Clive Potter, a founder of Solidarity, the nationalist trade union, told The Times that he and other members of its executive were ousted by allies of Mr Griffin because they wanted to remain independent of the BNP.
In documents to the Certification Office, the regulator of trade unions, former members of the executive claim that the union has been hijacked by “disaffected former officials and an outside political party”.
They said that the union had been subjected to “hostile attacks from unauthorised former officials and outside elements, namely the British National Party”. The split raises questions about Solidarity’s links to the BNP as it has been previously accused of, but has denied, being a front for the party. Many members also belong to the BNP and its president, Adam Walker, is a candidate for the party in the forthcoming European election.
The Times revealed on Thursday that Solidarity was the recipient of a £5,000 donation, originally sent to Mr Griffin, that is under review by the Electoral Commission. Mr Griffin admitted that he did not inform the authorities about the donation, which appeared to be from a political supporter, although he paid it into his own account before transferring it to Solidarity. Donations of more than £1,000 to individual party members must be declared if they are for political use.
Mr Griffin said that he gave the money to the union because the donor wanted to remain anonymous and he believed that he would have had to declare it if passed to the BNP.
Patrick Harrington, general secretary of Solidarity, a former organiser for the National Front and a friend of Mr Griffin, told The Times that the union was completely independent of the BNP. Mr Harrington, who is not a member of the BNP, said that Mr Potter’s accusations should be dismissed as they were from a “disgruntled former official”.
Although the alleged takeover occurred in 2007, it has not been aired publicly. Several disputes from it will be decided in a hearing next month by the Certification Officer.
Mr Potter, a former member of the BNP, told The Times that he helped to set up Solidarity in 2005 as a “mass nationalist trade union” that was to be independent of any political party. “If it isn’t independent then it fails. Unfortunately, as I found out later, Mr Griffin had other ideas,” he said.
After a series of disagreements with Mr Harrington, and following what he claims was interference from Mr Griffin, Mr Potter was ousted in 2007 along with members of the executive who supported him. He will claim that his removal was “unconstitutional”. Mr Harrington denied any impropriety and said that elections to the union’s executive were held properly.As a result of the split, two separate trade unions, both known as Solidarity, have been operating since 2007. One branch, which is run by Mr Harrington and accepted the donation from Mr Griffin, has acted for people who have been dismissed from their jobs because of association with the BNP.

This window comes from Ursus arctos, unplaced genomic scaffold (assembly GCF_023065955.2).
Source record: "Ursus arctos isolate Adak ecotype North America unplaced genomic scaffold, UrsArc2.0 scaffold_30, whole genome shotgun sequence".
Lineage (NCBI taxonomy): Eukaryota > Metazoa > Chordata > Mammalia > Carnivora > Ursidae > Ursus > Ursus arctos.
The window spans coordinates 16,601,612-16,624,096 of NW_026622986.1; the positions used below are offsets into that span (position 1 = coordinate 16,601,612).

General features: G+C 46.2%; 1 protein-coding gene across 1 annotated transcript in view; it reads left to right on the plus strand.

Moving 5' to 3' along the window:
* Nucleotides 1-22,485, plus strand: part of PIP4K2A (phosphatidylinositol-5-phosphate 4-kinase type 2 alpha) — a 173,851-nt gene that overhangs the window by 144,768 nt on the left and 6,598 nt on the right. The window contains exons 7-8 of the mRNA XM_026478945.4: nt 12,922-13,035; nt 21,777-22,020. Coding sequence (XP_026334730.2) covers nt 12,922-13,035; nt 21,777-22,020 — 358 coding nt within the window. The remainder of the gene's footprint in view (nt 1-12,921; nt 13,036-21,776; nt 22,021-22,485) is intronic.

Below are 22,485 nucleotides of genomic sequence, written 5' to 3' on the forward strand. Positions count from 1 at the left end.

Mr Potter said that his branch operates on “paper only” as it has no money — its bank account was frozen after the acrimony between the warring factions. He said that as a believer in BNP ideals but an opposer of Mr Griffin, he wanted a return to the “status quo” in leadership of the union.
In the final council by-election before next week’s county and European Parliament polls, the BNP pushed the Conservatives into third place. Labour’s vote held up in North Ormesby and Bramble Farm, Middlesbrough, where the far Right won 19.1 per cent of the vote. That would not be enough for it to win in the North East Euro constituency, which has only three seats. The BNP says its best chance for a European win is in the North West, where Nick Griffin is running. He predicts the party could win up to six seats and claims it is spending £500,000 on a national campaign. The BNP is fielding 450 candidates for the local elections and 66 for the European Parliament, at least one for every constituency in England, Scotland and Wales.
- Any trade union that intends to spend money on political objectives must set up a separate political fund. This arose from the Trade Union Act 1913
- Before a political fund can be established, the union must ballot all its members. A simple majority of members is enough to pass the resolution
- The certification officer must approve both the ballot and the political fund rules before they are put to the vote. This ensures that there is a fair voting process
- The political fund can be spent on both affiliated political parties and more general campaigning. Each union publishes accounts of its expenditure to the certification officer. These are available to all members of the union
- Any union member can choose to be exempted from the political fund at any time. There can be no discrimination against members who opt for exemption Unions must review their decisions to have a political fund every ten years. This is done by ballot